3 New Lenten Rose seedlings

What better time to write about my new Lenten rose seedlings than the start of Lent itself?
      I have grown three or four hybrid Hellebores (Lenten roses) in my little Woodland garden for well over a decade, but recently added several new cultivars. However, it was only this month, while replacing a fence post, that I realised I have several unplanned arrivals — self sown plants that have just come into flower.
      One of my oldest Lenten roses has always produced lots of seedlings, which I usually remove as they are so crowded and badly placed. Fortunately, each year, a few of them escape my attention, and manage to grow on under the shade of the espalier cooking apple tree which grows on the low fence next to them.

      So you can imagine my delight when earlier this month, I discovered three healthy young hellebore seedlings, each sporting interesting and unique new flowers.

      Surprisingly, perhaps, I find I actually like these home bred mongrels rather more than the commercial varieties I added to my garden last year. Partly that’s due to feeling flattered that they chose to come into existence in my garden, but I think even objectively, they really are quite special. I wonder if my readers agree? (Hint: Leave your thoughts in the comments section)
      Unfortunately, Hellebores don’t like being moved, so I did my best to lift them with as much soil as possible (difficult when they are growing between the roots of an apple tree or have popped up in the brick path) and replant them where they will have a surer future. Only time will tell if they accept their new homes or if they’ll sulk.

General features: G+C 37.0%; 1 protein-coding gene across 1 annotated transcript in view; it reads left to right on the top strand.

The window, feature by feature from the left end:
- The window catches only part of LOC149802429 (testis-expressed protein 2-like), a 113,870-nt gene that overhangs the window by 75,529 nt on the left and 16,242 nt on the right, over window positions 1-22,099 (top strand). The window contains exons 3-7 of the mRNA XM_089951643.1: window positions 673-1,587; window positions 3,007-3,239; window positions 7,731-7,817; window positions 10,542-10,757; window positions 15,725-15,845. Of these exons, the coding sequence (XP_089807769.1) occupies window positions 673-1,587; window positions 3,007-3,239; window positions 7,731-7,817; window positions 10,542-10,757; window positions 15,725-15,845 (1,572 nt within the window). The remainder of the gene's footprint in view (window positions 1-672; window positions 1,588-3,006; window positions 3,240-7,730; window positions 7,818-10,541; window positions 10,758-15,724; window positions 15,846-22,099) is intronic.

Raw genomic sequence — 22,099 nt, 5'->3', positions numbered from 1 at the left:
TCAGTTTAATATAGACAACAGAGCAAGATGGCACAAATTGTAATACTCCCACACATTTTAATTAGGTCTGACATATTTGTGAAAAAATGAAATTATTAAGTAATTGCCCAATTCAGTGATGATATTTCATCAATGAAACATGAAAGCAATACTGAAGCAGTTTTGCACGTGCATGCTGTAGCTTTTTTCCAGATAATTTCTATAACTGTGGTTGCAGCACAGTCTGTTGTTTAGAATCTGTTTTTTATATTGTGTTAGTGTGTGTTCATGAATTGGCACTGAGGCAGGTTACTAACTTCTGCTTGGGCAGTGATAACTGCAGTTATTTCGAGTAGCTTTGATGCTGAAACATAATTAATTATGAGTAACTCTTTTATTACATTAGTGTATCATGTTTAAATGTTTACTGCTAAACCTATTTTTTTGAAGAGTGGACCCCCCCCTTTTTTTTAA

If they throw a strop at being man-handled, and decide not to flower next year, at least I have some good photos to remind me to be patient with them.

Meet the Parents

The Mother Plant
This Hellebore was a self-sown seedling herself. She appeared on this spot a decade ago. An early flowerer (January) with nodding pink and white flowers that open from tulip-shaped buds. Every spring there are dozens of seedlings around her feet. All the new hellebores in this article were found within 24 inches of her.

Suspected Father
This creamy green-white Hellebore is the most likely candidate for the father, as it has double flowers — a trait found in two of the three seedlings. I believe it is Hellebores ‘Golden lotus’, but I can’t be sure as I lost the label soon after planting it several years ago. I particularly like the wavy-edged sepals.

The New Seedlings


#1 This gorgeous little seedling has two flowering stems and lots of buds. I think it may be in its second year of flowering, but I probably missed it last year as it was tucked behind the trunk of the apple tree next to its mother plant. When I first spotted it, the flowers seemed much whiter than they did a few days later when I took these photos. Perhaps they start white and then gradually turn apple-green. Either way, I think it’s very beautiful.

Soft Pink

#2 What a beauty! This seedling was growing in the path next to the mother plant. I had to remove some bricks so I could transplant her to a better location. When the flower first opened it was more magenta (see below) but as it aged it turned a softer pink. Compared to the other seedlings, this one holds its flower outwards, which is a bonus.

Discovered growing in the brick path!


#3 I was very surprised to find this gem glowing so brightly right next to its mother plant. It appears to have inherited the double flowers from its father (H. ‘Golden lotus’), but the sepals are less wavy, more pointed. The clear white with just a hint of green on the back is nicely subtle. The whole flower is more bowl shaped and nodding than seedling #2.

So, which one do you like best? Tell me in the comments section below!

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